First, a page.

Anthropology and Sociology of Contemporary South Asia

Vakbeschrijving Anthropology and Sociology of Contemporary South Asia
Collegejaar: 2011-2012
Studiegidsnummer: 6492RSA1
Docent(en):
  • Dr. E. de Maaker and Prof. dr. N. Wickramasinghe
Voertaal: Engels
Blackboard: Onbekend
EC: 10
Niveau: 200
Periode: Semester 2, Blok III, IV
  • Wel Keuzevak
  • Geen Contractonderwijs
  • Wel Exchange
  • Wel Study Abroad
  • Geen Avondonderwijs
  • Wel A-la-Carte en Aanschuifonderwijs
  • Geen Honours Class

Admission requirements

The following categories of students can register for this course:

  • Students enrolled for BA “Culturele antropologie en ontwikkelingssociologie” at Leiden University
  • Students enrolled for BA programmes of the Faculty of Humanities of Leiden University
  • Erasmus Exchange students and Study Abroad students
  • A la carte students

Please see the registration procedure below.

Description

South Asia includes India, Pakistan, Bangladesh, Sri Lanka, Nepal, Bhutan and the Maledives. These countries share a common cultural realm and a common history, which goes back far beyond the erstwhile British colonial state. South Asia is a region of sharp contrasts, in which tradition and modernity combine. South Asian societies are characterized as much by unity, as by hierarchy and difference. Home to a growing and increasingly wealthy urban middle class, South Asia continues to harbour some of the world’s most abject poverty. While influential movements demand equality and social justice, perceptions of essential inequality between various groups of people, as well as between men and women, remain pervasive. In South Asia markers of belonging are many. These vary from caste, class, religion, education and ethnicity to regionality and nationality. While in the public debate often presented as immutable, notions of belonging have always been, and continue to be, deeply fashioned by political and social contexts. So, how does the amazing cultural diversity of South Asia sustain and renew itself, as traditions gain new significances? How are conceptualisations of and practices relating to caste changing in recent decades? In what ways is class gaining new relevances, and how does that transform the kind of relationships that tie people to one another? What are new importances attributed to indigeneity? How is religion redefined in contexts where modernity and secularism are gaining ground? Combining an anthropological and a sociological perspective, this course analyses the changing meanings of distinct notions of belonging in modern South Asia.

Course objectives

This course provides an introduction to current perspectives from anthropology and sociology on South Asia. These perspectives are analysed with reference to particular cases that are discussed in the literature that is read, and in the lectures.

Time table

Fridays 14-17 h, from 17 February to 25 May 2012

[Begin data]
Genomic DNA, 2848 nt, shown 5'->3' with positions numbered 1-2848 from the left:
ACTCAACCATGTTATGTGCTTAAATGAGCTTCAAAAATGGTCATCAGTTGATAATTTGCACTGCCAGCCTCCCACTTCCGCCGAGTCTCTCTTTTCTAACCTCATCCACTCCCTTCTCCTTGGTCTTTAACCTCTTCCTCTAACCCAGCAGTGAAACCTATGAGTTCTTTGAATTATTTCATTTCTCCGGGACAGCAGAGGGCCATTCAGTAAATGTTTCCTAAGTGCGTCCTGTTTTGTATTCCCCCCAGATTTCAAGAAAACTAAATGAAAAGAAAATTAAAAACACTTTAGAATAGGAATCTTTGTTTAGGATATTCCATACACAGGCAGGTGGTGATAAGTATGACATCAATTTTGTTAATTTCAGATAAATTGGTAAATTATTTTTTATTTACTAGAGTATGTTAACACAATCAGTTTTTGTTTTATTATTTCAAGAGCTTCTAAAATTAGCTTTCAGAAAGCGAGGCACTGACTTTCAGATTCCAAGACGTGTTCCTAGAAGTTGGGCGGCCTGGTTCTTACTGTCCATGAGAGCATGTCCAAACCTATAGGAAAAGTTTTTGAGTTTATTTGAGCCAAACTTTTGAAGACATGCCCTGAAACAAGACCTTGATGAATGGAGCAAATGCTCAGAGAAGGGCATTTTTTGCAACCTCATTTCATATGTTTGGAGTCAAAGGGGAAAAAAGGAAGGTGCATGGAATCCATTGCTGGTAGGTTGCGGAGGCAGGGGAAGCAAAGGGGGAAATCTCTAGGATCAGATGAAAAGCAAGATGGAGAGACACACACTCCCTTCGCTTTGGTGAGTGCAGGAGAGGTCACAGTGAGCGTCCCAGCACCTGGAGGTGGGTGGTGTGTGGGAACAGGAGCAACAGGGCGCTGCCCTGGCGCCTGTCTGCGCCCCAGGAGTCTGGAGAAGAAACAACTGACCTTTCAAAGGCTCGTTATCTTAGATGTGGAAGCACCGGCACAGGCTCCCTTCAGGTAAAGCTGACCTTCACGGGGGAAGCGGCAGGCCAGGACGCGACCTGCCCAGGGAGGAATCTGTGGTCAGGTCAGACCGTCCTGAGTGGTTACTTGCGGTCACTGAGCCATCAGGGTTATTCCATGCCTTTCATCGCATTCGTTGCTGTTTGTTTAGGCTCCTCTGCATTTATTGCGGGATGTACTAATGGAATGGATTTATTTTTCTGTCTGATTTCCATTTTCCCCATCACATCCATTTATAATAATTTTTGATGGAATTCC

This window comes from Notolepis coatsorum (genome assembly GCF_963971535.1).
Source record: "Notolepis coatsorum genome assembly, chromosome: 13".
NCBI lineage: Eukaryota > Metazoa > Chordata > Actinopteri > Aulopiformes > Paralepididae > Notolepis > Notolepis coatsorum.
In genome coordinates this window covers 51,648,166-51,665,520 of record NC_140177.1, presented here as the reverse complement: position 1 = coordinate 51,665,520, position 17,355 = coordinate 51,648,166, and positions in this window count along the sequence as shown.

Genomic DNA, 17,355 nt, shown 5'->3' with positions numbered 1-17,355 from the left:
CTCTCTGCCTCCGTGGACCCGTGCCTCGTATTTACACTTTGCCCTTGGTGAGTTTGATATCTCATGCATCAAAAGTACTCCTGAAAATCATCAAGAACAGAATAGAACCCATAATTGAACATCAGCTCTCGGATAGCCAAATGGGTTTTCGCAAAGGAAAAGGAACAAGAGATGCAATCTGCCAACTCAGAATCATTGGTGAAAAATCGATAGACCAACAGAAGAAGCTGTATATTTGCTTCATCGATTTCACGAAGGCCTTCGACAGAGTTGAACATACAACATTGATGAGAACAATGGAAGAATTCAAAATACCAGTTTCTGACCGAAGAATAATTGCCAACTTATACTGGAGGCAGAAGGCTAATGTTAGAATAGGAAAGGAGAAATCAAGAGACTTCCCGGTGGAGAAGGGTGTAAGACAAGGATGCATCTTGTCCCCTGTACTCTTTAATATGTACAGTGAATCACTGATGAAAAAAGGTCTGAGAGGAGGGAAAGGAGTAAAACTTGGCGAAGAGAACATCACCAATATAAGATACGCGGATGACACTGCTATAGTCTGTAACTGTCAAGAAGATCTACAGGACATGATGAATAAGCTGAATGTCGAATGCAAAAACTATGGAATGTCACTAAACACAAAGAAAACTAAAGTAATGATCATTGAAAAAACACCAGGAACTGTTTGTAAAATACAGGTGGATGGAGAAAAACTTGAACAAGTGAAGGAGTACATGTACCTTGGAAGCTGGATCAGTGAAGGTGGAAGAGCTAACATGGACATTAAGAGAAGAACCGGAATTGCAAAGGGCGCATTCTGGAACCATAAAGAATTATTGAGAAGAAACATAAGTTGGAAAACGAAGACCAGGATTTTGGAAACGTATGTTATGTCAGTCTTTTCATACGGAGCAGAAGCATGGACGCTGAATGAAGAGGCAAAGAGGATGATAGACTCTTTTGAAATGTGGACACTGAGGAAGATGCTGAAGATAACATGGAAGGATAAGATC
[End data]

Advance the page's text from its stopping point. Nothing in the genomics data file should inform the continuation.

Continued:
Location: room 5A29 (all meetings except 25 May) and 1A11 (only 25 May), Pieter de la Court Building
No lecture on 6 April 6, and 4 and 18 May.

Mode of instruction

Total 2×5 ECTS = 280 study hours (sbu)

lectures and discussions: 12 × 3 hours (54 sbu)
literature: 1116 pages (186 sbu)
written assignments, 3000 words (40 sbu)

Assesment method

  • Written assignments and presentations in class (50% of the final grade).
  • Take home exam (50% of the final grade).

Written assignments have to be submitted in hard copy. Email submissions are only accepted in exceptional cases, if this has been previously agreed upon. Re-submissions should be submitted in the class following the one in which the particular assignment was returned to the student. No re-submissions after the final lecture.

Blackboard

Blackboard module will be active from the mid January and wil be used to make available the course programme and a list of additional literature.
Students who have been granted admission must register for this course on Blackboard.

Study material

  • Kamala Visweswaran (2011), Perspectives on Modern South Asia: A Reader in Culture, History, and Representation.
    Wiley-Blackwell
  • Alpa Shah (2010), In the Shadow of the State: Indigenous Politics, Environmentalism and Insurgency in Jharkhand, India
    Durham: Duke University Press

Both books are available through Studystore at the Breestraat in Leiden as well as through Itiwana .

Registration

  • Bachelor students CA-OS and FGW: inschrijving via Usis

  • International exchange students:
    For application please follow regular procedure through International Office, or contact the departmental coordinator N. Osterhaus-Simic.

  • A la carte students need to register for this course both at the Institute of Cultural Anthropology and at the Faculty of Humanities. Students will be charged for 5 ECTS by both institutions. Deadline for “a la carte” registration is January 15, 2012.
    Please follow the procedures as described on the website of the Institute CA-OS and the Faculty of Humanities: A la carte onderwijs .

  • Dit college is niet beschikbaar voor Contractonderwijs.

Contact information

Prof. Dr. Nira Wickramasinghe: 071-5272982, n.k.wickramasinghe@hum.leidenuniv.nl
Dr. Erik de Maaker: 071-5276612,
maaker@fsw.leidenuniv.nl

Talen